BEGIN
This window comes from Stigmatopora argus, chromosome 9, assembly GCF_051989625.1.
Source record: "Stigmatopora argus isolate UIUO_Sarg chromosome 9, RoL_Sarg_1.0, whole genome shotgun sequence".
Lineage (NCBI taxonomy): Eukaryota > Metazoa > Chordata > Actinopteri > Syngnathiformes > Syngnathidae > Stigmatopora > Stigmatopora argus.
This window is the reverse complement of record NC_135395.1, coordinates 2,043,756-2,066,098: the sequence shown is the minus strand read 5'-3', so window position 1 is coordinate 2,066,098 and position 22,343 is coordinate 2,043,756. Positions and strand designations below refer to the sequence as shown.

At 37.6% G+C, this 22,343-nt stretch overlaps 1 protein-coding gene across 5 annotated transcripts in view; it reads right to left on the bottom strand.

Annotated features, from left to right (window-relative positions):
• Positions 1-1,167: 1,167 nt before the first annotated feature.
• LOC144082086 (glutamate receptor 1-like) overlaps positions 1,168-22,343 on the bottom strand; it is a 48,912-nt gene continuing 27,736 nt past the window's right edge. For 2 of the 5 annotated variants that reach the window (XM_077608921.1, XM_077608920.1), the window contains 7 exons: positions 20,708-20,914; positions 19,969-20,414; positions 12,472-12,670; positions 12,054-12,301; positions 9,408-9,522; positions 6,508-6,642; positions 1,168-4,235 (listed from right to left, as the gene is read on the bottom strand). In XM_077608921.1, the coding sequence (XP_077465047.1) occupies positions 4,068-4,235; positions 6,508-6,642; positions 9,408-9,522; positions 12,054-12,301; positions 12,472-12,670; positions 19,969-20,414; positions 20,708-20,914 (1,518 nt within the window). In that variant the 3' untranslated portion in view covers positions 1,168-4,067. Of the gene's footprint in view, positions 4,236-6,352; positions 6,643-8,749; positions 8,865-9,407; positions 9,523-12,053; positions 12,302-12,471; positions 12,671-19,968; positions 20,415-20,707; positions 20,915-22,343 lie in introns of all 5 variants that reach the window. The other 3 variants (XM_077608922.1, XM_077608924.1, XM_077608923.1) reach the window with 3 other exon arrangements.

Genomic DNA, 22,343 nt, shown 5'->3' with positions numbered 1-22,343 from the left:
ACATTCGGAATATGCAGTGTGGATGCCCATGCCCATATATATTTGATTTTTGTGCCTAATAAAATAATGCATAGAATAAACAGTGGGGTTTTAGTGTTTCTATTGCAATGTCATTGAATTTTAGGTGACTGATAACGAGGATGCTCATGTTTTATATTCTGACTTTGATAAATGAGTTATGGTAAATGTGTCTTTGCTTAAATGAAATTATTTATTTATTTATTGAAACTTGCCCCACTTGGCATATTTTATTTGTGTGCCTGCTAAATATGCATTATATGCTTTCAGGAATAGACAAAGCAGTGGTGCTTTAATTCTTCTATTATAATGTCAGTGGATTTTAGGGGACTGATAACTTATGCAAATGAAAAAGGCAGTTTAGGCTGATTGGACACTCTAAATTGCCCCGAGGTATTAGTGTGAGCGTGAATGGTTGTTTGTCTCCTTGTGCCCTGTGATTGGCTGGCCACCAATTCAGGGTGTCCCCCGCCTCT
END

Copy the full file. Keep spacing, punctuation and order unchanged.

This window comes from Stigmatopora argus, chromosome 9, assembly GCF_051989625.1.
Source record: "Stigmatopora argus isolate UIUO_Sarg chromosome 9, RoL_Sarg_1.0, whole genome shotgun sequence".
Lineage (NCBI taxonomy): Eukaryota > Metazoa > Chordata > Actinopteri > Syngnathiformes > Syngnathidae > Stigmatopora > Stigmatopora argus.
This window is the reverse complement of record NC_135395.1, coordinates 2,043,756-2,066,098: the sequence shown is the minus strand read 5'-3', so window position 1 is coordinate 2,066,098 and position 22,343 is coordinate 2,043,756. Positions and strand designations below refer to the sequence as shown.

At 37.6% G+C, this 22,343-nt stretch overlaps 1 protein-coding gene across 5 annotated transcripts in view; it reads right to left on the bottom strand.

Annotated features, from left to right (window-relative positions):
• Positions 1-1,167: 1,167 nt before the first annotated feature.
• LOC144082086 (glutamate receptor 1-like) overlaps positions 1,168-22,343 on the bottom strand; it is a 48,912-nt gene continuing 27,736 nt past the window's right edge. For 2 of the 5 annotated variants that reach the window (XM_077608921.1, XM_077608920.1), the window contains 7 exons: positions 20,708-20,914; positions 19,969-20,414; positions 12,472-12,670; positions 12,054-12,301; positions 9,408-9,522; positions 6,508-6,642; positions 1,168-4,235 (listed from right to left, as the gene is read on the bottom strand). In XM_077608921.1, the coding sequence (XP_077465047.1) occupies positions 4,068-4,235; positions 6,508-6,642; positions 9,408-9,522; positions 12,054-12,301; positions 12,472-12,670; positions 19,969-20,414; positions 20,708-20,914 (1,518 nt within the window). In that variant the 3' untranslated portion in view covers positions 1,168-4,067. Of the gene's footprint in view, positions 4,236-6,352; positions 6,643-8,749; positions 8,865-9,407; positions 9,523-12,053; positions 12,302-12,471; positions 12,671-19,968; positions 20,415-20,707; positions 20,915-22,343 lie in introns of all 5 variants that reach the window. The other 3 variants (XM_077608922.1, XM_077608924.1, XM_077608923.1) reach the window with 3 other exon arrangements.

Genomic DNA, 22,343 nt, shown 5'->3' with positions numbered 1-22,343 from the left:
ACATTCGGAATATGCAGTGTGGATGCCCATGCCCATATATATTTGATTTTTGTGCCTAATAAAATAATGCATAGAATAAACAGTGGGGTTTTAGTGTTTCTATTGCAATGTCATTGAATTTTAGGTGACTGATAACGAGGATGCTCATGTTTTATATTCTGACTTTGATAAATGAGTTATGGTAAATGTGTCTTTGCTTAAATGAAATTATTTATTTATTTATTGAAACTTGCCCCACTTGGCATATTTTATTTGTGTGCCTGCTAAATATGCATTATATGCTTTCAGGAATAGACAAAGCAGTGGTGCTTTAATTCTTCTATTATAATGTCAGTGGATTTTAGGGGACTGATAACTTATGCAAATGAAAAAGGCAGTTTAGGCTGATTGGACACTCTAAATTGCCCCGAGGTATTAGTGTGAGCGTGAATGGTTGTTTGTCTCCTTGTGCCCTGTGATTGGCTGGCCACCAATTCAGGGTGTCCCCCGCCTCT